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What direction should the Cardinals go? Arizona’s best eight options in NFL Draft

Posted 4/27/23

PHOENIX – For the first time since 2013, a new face will be running the show in the Arizona Cardinals draft room during the upcoming NFL Draft.

And with eight picks — including the No. …

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Arizona Cardinals

What direction should the Cardinals go? Arizona’s best eight options in NFL Draft


PHOENIX – For the first time since 2013, a new face will be running the show in the Arizona Cardinals draft room during the upcoming NFL Draft.

And with eight picks — including the No. 3 overall choice — the Cardinals have options available to fill some holes in a roster that has a lot of them in the first draft conducted by Monti Ossenfort, the club’s new general manager.

The new era of Cardinals football is trying to make up for a poor draft reputation in the past and the trip to Kansas City, where Thursday’s draft takes place, is tonight.

Ossenfort’s biggest decision is what to do with the No. 3 pick. Do the Cardinals trade back in the draft to acquire more picks or keep it to acquire a marquee player for new coach Jonathan Gannon?

“I’m excited about all the prospects (whether) they’re No. 3 overall or in the sixth round,” Gannon said. “When I evaluate players, I try to visualize how we’re going to use them. If we are sitting at three, great, I’ll be excited. If we’re not sitting at three, great, I’ll be excited.”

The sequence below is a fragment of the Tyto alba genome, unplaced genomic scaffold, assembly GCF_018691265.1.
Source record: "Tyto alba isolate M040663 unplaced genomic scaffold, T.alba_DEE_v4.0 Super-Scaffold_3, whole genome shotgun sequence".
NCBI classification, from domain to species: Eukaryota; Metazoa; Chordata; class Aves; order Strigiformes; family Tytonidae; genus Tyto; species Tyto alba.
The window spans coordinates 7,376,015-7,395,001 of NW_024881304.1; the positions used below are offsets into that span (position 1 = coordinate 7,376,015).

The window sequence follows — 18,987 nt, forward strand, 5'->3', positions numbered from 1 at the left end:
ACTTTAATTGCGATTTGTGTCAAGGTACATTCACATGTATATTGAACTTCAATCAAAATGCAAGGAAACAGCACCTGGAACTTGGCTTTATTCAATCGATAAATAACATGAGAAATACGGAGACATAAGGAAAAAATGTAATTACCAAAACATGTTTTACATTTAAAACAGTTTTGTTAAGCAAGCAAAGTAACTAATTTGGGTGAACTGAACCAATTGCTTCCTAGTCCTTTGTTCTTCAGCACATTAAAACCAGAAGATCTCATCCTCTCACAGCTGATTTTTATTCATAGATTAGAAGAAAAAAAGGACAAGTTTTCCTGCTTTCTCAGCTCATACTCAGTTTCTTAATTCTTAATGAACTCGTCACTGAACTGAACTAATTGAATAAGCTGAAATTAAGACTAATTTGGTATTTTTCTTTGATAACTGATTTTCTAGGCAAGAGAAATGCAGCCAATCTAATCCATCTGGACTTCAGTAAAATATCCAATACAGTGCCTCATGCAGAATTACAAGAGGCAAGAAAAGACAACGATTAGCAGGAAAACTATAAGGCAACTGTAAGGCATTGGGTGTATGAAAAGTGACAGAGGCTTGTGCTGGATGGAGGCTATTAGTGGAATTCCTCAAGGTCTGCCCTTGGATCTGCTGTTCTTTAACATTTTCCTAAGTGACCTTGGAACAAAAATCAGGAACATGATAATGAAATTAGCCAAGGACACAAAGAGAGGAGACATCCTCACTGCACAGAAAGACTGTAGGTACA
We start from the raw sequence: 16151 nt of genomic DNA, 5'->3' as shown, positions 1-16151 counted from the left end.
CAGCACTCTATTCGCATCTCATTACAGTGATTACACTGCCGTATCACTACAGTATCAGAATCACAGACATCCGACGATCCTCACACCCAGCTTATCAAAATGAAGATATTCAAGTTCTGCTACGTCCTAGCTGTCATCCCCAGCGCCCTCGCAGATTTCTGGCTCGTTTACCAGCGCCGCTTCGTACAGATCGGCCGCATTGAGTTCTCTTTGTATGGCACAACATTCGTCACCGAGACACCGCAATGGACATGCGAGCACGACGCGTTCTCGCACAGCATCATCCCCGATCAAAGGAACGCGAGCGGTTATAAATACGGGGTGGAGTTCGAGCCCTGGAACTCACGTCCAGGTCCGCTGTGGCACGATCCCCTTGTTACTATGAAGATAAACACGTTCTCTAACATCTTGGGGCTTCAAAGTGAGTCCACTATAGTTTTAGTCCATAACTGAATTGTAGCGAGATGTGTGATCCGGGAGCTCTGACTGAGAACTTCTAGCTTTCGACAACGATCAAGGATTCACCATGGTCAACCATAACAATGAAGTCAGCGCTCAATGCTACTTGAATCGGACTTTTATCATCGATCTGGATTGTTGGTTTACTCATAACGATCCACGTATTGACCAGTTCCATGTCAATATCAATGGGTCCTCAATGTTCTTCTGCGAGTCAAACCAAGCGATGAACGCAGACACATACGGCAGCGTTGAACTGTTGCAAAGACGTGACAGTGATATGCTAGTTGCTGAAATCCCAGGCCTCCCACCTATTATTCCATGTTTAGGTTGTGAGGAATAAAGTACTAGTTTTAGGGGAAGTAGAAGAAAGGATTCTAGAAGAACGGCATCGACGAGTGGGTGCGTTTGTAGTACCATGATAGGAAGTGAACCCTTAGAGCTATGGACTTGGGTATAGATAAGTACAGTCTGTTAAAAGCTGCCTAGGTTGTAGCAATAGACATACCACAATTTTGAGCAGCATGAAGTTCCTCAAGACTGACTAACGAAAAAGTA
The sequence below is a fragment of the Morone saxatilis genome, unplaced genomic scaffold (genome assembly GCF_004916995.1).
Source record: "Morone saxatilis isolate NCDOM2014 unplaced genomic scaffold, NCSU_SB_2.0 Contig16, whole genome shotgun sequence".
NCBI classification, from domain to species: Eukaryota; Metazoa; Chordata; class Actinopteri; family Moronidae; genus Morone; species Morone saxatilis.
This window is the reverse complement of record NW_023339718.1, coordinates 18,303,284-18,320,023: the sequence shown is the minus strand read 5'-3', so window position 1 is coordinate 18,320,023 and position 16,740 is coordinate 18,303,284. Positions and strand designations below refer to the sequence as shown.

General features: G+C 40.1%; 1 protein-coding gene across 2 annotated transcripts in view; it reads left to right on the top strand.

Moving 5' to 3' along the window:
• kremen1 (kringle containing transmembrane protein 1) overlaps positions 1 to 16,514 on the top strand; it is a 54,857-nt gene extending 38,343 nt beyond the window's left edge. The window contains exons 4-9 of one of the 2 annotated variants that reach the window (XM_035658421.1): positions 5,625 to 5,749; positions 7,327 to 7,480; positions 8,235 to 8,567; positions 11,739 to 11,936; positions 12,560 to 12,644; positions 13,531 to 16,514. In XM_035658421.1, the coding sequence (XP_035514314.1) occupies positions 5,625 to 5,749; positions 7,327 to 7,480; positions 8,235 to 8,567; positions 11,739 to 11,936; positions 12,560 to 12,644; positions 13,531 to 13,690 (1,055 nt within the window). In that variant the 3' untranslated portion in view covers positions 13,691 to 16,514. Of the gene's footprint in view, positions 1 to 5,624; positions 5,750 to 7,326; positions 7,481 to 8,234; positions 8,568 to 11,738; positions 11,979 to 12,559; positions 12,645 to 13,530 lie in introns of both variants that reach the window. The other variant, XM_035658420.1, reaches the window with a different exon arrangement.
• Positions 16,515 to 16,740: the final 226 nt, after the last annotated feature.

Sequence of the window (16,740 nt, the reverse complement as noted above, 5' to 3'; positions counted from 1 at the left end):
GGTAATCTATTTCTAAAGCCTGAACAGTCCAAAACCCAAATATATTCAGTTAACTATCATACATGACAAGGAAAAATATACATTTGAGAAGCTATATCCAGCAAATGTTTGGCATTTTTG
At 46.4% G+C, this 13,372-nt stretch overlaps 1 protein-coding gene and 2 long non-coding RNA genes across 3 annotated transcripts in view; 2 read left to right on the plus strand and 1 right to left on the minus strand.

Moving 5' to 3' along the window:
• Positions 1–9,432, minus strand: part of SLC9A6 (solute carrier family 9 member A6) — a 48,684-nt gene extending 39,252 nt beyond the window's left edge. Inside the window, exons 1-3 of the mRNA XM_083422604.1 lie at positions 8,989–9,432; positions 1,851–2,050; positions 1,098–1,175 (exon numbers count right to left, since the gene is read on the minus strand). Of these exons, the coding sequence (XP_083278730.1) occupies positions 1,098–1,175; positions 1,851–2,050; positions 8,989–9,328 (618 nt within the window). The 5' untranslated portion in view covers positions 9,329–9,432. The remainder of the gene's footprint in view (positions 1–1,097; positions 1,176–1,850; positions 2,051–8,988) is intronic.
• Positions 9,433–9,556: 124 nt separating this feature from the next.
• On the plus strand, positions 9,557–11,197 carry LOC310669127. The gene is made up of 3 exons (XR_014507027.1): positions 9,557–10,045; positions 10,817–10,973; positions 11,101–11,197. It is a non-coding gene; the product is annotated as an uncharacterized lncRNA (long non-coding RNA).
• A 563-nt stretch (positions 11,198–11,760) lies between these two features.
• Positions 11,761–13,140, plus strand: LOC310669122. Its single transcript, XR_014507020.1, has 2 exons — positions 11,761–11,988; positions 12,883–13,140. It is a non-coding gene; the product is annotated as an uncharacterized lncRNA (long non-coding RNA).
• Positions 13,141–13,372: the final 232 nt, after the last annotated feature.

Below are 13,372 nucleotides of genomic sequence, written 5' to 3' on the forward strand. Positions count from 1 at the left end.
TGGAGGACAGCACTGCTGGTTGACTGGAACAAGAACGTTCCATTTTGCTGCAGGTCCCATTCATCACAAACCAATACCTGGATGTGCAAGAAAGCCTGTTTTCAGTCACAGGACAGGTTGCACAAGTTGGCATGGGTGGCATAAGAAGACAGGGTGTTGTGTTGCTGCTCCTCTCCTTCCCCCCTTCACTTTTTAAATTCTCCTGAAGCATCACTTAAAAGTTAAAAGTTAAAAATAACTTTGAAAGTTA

For a new head coach and general manager, an advantage of having a thin roster during the offseason is all of the options are win-win scenarios.

“It’s easier in the Cardinals’ situation to draft because wherever you’re picking the best player marries up with a need,” said Jim Nagy, executive director of the Reese’s Senior Bowl. “You never want to truly reach for a need, but you’ve got a roster that has holes.”

The Cardinals will look for a new star on the defensive line after losing both starting defensive tackles, J.J. Watt to retirement and Zach Allen to free agency, as well as edge rusher Marcus Golden. The three combined for 20.5 of 36 sacks last season.

This mock draft highlights players the Cardinals need to fill holes in the roster, more specifically the offensive and defensive line. Beefing up the trenches gives the rebuilding franchise a solid foundation for Gannon and Ossenfort to build on for the future.

2023 Mock Draft

Round 1, Pick 3: Will Anderson Jr., Edge-Rusher, Alabama

Scouting report: One of the few blue-chip prospects in the 2023 class, Anderson is a perfect fit for a team that lost two of its top pass rushers this offseason. Anderson is a moderately loose/bendy edge rusher. His combination of speed, power and instincts should translate into being a 10-sack (or more) player per season at the NFL level.

Trade rumors have been swirling around the No. 3 pick, giving the Cardinals an option to gain more draft capital, adding talented depth to build on for the future.